I plan to write up some posts on specific sections of the UDO on so follow along over there.

I also want to highlight some UDO workshops that are coming up soon. This is a great way to learn and ask questions. The kicker about this UDO draft is that public comments on it are only being taken for two months, ending June 6th, so writers seem to be scrambling to try and go through it and get the word out.

Let me know if you have any questions and I’ll try my best to help out.

Three meeting times to choose from—

Wednesday, April 20, 11:00 a.m. - 2:00 p.m.
Progress Energy Center for the Performing Arts, Fletcher Opera Theater, 2 East South St.
Consultant’s Presentation begins at 12:00 noon

Wednesday, April 20, 6:00 p.m. - 8:00 p.m.
Progress Energy Center for the Performing Arts, Fletcher Opera Theater, 2 East South St.
Consultant’s Presentation begins at 7:00 p.m.

Thursday, April 21, 6:30 p.m. - 8:30 p.m.
Optimist Community Center, 5900 Whittier Drive
Consultant’s Presentation begins at 7:30 p.m.

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  1. Excellent! Thank you Leo for shining more light on this subject. Clearly builders and developers are paying attention, but residents need to also learn what they need to know so they can provide needed inputs for the future make up of their neighborhoods. The DLA supports this process as the new coding will acknowledge the unique requirements for higher density downtown living.

  2. I love everything you’re doing but I wanted to ask if you could shed some light and commentary on the RBC rumor that they may sell and disappear. With the exiting of Progress Energy how serious a threat is this to DT and the future of Raleigh? Is Raleigh going to try and court Caterpillar?

    Again, I love your blog! I read it all the time!

  3. Michael, I’m not really caught up on those events and honestly it is way over my head. We’ll just have to wait and see what happens.

  4. Leo, thanks for the hard work. I will try to attend one of the presentations, particularly the 04/20 early presentation. If you are going to be there, feel free to shoot me an email and maybe we can chat a little.

    Michael, I am not informed to the point of making definite statements, but I will try to shed some light if I can. RBC Bank is purely speculations. Probably a way to pressure its management to produce better results, which is why they also try to emphasize that later this year we should see positive results. Still, it is possible to see a merger with, or a purchase by another bank, but the end result may not be as harmful to us as we think. A lot will depend on how Highwoods will handle the space. As for Caterpillar, I have one word for you: Boeing. Caterpillar is playing every card they have to get more from the state of Illinois and the city of Peoria, where they currently employ over 17,000 people. Are our leaders going after Caterpillar? Most likely yes, but without many hopes it would be hard to make a strong case for Raleigh.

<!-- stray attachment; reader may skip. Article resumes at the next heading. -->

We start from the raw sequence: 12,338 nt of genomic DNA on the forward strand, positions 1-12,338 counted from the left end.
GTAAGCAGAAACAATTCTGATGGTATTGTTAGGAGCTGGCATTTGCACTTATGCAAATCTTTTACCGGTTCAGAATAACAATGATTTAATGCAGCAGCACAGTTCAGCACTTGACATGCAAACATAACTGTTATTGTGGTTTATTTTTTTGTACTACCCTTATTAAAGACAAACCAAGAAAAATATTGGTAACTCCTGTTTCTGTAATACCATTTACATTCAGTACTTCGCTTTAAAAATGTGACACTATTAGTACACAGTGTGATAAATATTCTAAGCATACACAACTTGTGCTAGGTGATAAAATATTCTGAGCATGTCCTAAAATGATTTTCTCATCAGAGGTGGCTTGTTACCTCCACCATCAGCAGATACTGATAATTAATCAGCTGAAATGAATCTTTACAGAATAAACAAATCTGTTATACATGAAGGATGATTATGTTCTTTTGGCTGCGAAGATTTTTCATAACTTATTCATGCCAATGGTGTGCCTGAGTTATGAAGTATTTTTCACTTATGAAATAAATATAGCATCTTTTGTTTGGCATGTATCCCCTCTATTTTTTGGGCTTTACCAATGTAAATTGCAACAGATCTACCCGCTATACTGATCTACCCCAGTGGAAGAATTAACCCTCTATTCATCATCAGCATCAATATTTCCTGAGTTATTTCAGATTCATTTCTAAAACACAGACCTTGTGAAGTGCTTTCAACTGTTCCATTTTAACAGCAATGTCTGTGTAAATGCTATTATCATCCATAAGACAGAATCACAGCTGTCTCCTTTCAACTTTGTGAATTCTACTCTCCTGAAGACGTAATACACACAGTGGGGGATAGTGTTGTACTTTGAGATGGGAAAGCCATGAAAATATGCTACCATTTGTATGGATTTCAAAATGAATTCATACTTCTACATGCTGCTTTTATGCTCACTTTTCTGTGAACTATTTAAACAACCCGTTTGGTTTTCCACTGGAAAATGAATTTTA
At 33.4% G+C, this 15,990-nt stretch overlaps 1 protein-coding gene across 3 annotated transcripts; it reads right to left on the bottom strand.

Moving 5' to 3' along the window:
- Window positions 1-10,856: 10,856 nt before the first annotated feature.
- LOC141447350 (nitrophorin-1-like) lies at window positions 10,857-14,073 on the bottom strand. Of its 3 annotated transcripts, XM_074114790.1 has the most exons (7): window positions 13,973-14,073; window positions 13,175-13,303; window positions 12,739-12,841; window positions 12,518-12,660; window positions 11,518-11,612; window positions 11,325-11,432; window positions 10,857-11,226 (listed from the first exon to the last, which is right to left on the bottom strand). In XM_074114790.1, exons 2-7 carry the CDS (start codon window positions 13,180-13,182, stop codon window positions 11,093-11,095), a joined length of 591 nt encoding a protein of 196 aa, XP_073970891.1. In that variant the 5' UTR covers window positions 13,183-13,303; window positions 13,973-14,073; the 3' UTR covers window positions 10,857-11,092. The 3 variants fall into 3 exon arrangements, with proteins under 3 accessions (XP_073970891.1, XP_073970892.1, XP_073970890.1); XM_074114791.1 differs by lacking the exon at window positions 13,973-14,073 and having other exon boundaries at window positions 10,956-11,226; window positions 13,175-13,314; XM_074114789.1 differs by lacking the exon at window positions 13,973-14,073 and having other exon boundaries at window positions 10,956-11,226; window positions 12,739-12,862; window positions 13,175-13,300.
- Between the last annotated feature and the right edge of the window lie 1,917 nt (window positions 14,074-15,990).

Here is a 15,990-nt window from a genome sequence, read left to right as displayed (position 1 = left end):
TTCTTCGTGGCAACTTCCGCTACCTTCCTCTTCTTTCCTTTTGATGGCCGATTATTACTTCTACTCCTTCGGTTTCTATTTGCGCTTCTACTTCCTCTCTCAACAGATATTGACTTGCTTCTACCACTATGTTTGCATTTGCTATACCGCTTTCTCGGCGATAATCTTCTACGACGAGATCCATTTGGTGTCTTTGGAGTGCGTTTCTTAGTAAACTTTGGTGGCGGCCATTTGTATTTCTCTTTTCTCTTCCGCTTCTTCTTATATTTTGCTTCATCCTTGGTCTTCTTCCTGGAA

The loss of PE is a major blow, and not only for downtown. We are losing the only Fortune 500 company in Raleigh. Even if Red Hat was to move downtown, we would barely make up for the PE employees that will be moved out, or lose their jobs as a result of the merger. Hopefully, the additional employees at the two Green Square buildings and the new NC SECU Building will help offset the loss.

    Lastly, Caterpillar may be a candidate, but I say that with reservations. If Illinois cannot come up with enough incentives, we may be able to bid successfully for the HQ, even though I suspect this will not include all the employees they have in Peoria. At best, no more than 1500 employees, but this would be enough space to build a 30-40 story building, minimum (15-20 floors of office space, plus an integrated parking deck, plus retail, plus another 5-10 floors of speculative office space for future growth).

    Of course, this would be an ideal situation, but we have the space, the economic climate, the momentum, the credentials and the will to attract most major employers. Sometimes we lack belief in our ability, but if Red Hat chooses downtown our attitude may change for the better.

  5. You are welcome, Micahael. I am sure others will be happy to offer another perspective. We are merely speculating based on facts available to us right now. The dynamics may change the route of things, though.